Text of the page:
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Some groups never received the recognition they deserve. A brittle product of the Liverpudlian art school scene, it’s been said that Deaf School mattered almost as much as the Beatles in Liverpool musical history. Formed in 1975, their first release, the elegant 2nd Honeymoon, showed a band that had managed to carve out its own universe and produce a piece of work virtually impossible not to love.  Seemingly the band had the world at its feet; however what Deaf School lacked was timing, because just as their career was about to take off, the tsunami known as punk rock swept all before it, including such great bands as Deaf School. 

Deaf school concerts have been rare and spasmodic over the past few years, but the first two months of 2011 saw the band reforming once more to play a seven date tour that takes them the length and breadth of the country. And, when these dates are completed, Deaf School take the long road to the Far East to play a couple of dates in Tokyo. But tonight they’ve landed in the far less exotic Manchester to breathe new life once more into their wonderful songs.     


Tonight’s affair at the Band on the Wall is scheduled to start at seven thirty, and when I say the concert starts at seven thirty I mean exactly that; Deaf School kicked into life at thirty minutes past seven precisely. I don’t know if this is a regular policy at the Band on the Wall, but if it is, they should review because the effect is that some unlucky people were turning up halfway through the bands performance.  Some poor souls arrived after they’d finished! However for those who turned up early the band pulled out all the stops to play one of the best gigs I’ve seen at the Band on the Wall.  

Starting their set with the jazzy ‘Last Night’, the band comprising the commanding figure of Enrico Cadillac on vocals, Max ‘The Reverend’ Ripple on keyboards, Steve ‘Average’ Lindsey on bass, Ian Ritchie on an assortment of brass instruments and the fantastic Clive Langer on guitar, nervously inch their way into the evening.  The evening shifts up a few gears when the seven piece Deaf School, now joined by a shimmering Bette Bright, cruse into ‘Get Set Ready Go’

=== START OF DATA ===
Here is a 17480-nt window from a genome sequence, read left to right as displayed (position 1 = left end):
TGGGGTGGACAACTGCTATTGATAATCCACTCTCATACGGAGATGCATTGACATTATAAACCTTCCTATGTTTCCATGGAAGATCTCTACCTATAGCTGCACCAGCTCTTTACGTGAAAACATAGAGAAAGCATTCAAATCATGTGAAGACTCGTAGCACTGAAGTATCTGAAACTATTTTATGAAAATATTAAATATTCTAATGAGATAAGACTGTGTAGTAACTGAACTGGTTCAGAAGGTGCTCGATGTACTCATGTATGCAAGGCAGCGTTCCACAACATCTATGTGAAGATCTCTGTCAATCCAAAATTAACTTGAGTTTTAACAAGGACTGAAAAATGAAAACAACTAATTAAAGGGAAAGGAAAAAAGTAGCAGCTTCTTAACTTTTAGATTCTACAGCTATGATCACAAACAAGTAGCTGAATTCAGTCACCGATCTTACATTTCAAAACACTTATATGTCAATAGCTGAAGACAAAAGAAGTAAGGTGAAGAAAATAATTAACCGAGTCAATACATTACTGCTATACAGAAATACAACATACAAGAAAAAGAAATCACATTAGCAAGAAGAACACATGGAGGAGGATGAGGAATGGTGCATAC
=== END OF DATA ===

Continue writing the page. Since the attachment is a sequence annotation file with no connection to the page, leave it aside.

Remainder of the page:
The elaborate arrangements still amaze, they’re full of dramatic moments which beautifully compliment the quintessentially Englishness of Enrico Cadillac’s lyrics. Add to this some spectacular ensemble playing, especially Clive Langer’s exquisite guitar flurries, and the music starts to purr.   By the time the opening chords of ‘Where’sThe Weekend’ ring out, the crowd is dancing and singing along to every word.  Now in full flight, Deaf School continue to charge through the best of their back catalogue as well as a adding a smattering of new material from the recently released Enrico and Bette EP. The hopelessly romantic title track of ‘2nd Honeymoon’ lowers the curtains on the main set.

The band soon returns to play everybody’s favourite Deaf School song ‘What A Way To End It All’ and a rocking version of the Flaming Groovies ‘Shake Some Action’.The band return one last time and the night is brought to a conclusion by Bette Bright with a solo rendition of the hauntingly despondent ‘Final Act’.It's really is great to see Deaf School tread the boards again and hopefully they’ll get the recognition they deserve for their pioneering music. There’s still a life and soul in these boys and girl and, with such a cavalcade of great songs, the experience of witnessing a Deaf School show is a massively rewarding one.


Last Night
Enrico Song
Get Set Ready Go
Where’s The Weekend
Nearly Moonlit Night Hotel
Hi Jo Hi
Cocktails At Eight
You Turn Away
Goodbye To All That
Thunder & Lightening
Knock Knock Knocking
I Wanna Be Your Boy
2nd Honeymoon

1st Encore

Scary Girlfriend
What A Way To End It All
Shake Some Action

2nd Encore

Final Act

Review/photos by Phil King